Semantic HTML and website accessibility, on the other hand, are examples of Web standard recommendations that add value to on-page SEO, but they’re much more difficult to understand, achieve, and demonstrate, so they have less visual impact on a sales pitch.
Lie #3: Top rankings Are All That Matter!
First place garbage is still garbage
Let’s imagine that the outfit our eager little salesman works for is able to somehow achieve rankings that are anywhere near competitive or have conversion potential. Are their clients’ sites being optimized in a way that compliments content strategy, or do keywords get thrown into content similar to ink flicked against a canvas?
Competitive search visibility is worth only as much as the number of visitors that take action (and hitting the back button isn’t the type of action I’m talking about).
If visitors are greeted with keyword crammed, unintuitive, valueless marketese and fluff, they’ll like bounce off the site and never return. Yeah, it can be really lonely at the top.
Many other lies are told by SEO-wannabe salesman, but few bring his company as much profit for little work as the ones I mentioned above.
Lie #3 Top rankings Are All That Matter! and its associated keyword littered garbage content and title tags, take up most of the company’s time (when they can pull themselves away from the cold calls) but they can’t really get around that one. They need to get some first page results for their poor clients to avoid being sued.
Just about the time that the elation of first page results (for what are usually less than ideal keyphrases) wears of, the client starts to realize what an atrocity their site has now become.
What we can do as professionals
Business owners, desperate for more business, sometimes lose site of the big picture regarding their web presence. They become so enamored with the idea of beating their competition in the natural search results that they lose focus of everything else. This is the perfect time for snake oil salesmen to swoop down and catch their prey.
Remind your clients that the best SEO is practically invisible, and done properly, won’t harm their brand, it will help it. Remind them that SEO tactics worth their salt for longterm search visibility also improve their site’s usability, not detract from it. Show them data and metrics, but encourage them to hold on to their common sense. Remind them that if something doesn’t look right, it probably isn’t.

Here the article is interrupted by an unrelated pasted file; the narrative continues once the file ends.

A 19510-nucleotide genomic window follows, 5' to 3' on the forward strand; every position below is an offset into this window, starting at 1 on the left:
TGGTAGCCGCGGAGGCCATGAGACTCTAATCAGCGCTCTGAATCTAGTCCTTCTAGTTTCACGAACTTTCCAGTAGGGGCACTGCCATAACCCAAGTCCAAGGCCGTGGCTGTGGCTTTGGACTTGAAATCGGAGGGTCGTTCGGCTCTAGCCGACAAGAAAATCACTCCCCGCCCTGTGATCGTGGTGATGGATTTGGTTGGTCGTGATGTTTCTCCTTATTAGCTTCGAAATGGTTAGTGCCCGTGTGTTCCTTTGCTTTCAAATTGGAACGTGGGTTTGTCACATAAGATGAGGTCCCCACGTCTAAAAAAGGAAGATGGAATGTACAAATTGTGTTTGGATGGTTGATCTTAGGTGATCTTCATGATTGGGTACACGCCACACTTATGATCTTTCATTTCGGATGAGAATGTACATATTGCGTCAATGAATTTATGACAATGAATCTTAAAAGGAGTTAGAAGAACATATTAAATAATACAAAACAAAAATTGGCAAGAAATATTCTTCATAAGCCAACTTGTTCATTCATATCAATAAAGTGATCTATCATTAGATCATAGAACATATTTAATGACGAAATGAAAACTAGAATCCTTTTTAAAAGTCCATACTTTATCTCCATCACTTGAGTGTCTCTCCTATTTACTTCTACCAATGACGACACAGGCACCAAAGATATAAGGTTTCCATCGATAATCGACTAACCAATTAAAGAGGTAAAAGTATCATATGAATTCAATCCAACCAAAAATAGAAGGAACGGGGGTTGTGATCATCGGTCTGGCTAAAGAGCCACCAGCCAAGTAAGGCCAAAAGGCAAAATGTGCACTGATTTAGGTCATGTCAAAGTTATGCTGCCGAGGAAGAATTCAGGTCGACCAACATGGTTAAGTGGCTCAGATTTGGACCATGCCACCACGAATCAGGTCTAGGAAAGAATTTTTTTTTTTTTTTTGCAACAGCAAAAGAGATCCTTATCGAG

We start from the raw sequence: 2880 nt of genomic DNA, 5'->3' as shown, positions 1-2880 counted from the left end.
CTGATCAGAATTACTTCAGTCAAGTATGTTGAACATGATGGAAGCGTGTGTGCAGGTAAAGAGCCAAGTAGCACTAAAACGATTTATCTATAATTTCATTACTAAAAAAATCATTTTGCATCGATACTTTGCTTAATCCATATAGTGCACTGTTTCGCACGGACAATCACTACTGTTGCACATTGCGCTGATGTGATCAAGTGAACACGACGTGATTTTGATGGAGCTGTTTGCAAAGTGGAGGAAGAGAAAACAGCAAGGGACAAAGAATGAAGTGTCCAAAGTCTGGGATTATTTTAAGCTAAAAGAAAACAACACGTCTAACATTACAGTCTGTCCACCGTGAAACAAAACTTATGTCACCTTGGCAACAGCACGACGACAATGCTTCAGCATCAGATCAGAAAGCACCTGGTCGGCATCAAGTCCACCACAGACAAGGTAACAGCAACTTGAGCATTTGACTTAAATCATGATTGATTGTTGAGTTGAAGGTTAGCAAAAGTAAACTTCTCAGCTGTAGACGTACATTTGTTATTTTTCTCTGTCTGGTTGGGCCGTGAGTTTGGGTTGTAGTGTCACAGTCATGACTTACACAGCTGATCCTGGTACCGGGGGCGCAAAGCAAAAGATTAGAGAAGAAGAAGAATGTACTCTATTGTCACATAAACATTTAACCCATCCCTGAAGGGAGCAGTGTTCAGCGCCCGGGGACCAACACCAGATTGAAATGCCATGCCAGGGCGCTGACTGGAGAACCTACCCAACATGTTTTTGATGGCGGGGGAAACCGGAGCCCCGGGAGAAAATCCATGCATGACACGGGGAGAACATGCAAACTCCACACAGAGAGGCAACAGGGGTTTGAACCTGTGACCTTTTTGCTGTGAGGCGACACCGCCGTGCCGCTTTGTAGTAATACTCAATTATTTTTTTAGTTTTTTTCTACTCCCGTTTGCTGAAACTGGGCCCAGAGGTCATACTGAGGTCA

Remind them of the value their site should offer, and how far that can go to helping both their rankings and their bottom line.
Early this week, a good chunk of the SEO community went on a virtual lynching of Joe Rozsa, an SEO from Columbus, Ohio. A blog post by Mike Halvorsen—a reputable SEO from the same city—quickly became a good example of how not to react to public outrage when your misdeeds are being scrutinized in an online social space.
For those of you who missed it, Mike Halvorsen’s popular post includes several of the emails he received from Joe Rozsa requesting that he stop using certain variations of the terms ‘Columbus SEO’ on his website. It seems Joe felt he could threaten Mike with legal action for using a name he claimed to own the trademark for.
Aside from the fact that you can’t trademark the combination of a city name and an occupation, I think what really hit a nerve within the SEO community about Joe was his sickeningly manipulative dialog, his condescending tone, transparent lies, switching from falsely threatening legal action to playing the role of victim, and his chiming into the thread with sarcastic and patronizing remarks. He should start a PR company.
Professional misdeeds can put a real dent in your online reputation. You can either carefully try to hammer out that dent with honesty, or carelessly blowtorch it into a gaping, irreparable hole that sinks your ship. Unfortunately for Joe, he was overzealous with the butane.
Two long, agonizing days of reality-checkitude for Joe finally resulted in his version of an apology to the SEO community.
The apology is a faint glimpse of a step in the right direction, but still misses the mark by a wide margin, and I doubt it’ll get him any respect from the SEO community. </understatement>
Tough love from Dan: An online reputation management crash course
In a comment on Mike’s blog, Dan Cristo expertly summed up what’s wrong with Joe’s ridiculous version of an apology. What’s cool about Dan’s comment is that he seems to genuinely want Joe to learn something and grow from the experience.
I just read your, “Apology to the SEO Community” featured on your websites homepage. Buddy… That is the worst apology ever. You spend all 6 paragraphs defending your actions and making excuses.
First you make the excuse that the keyword doesn’t bring much traffic. You then attack Mike by implying that his motives didn’t match his words. Aka. calling him a liar.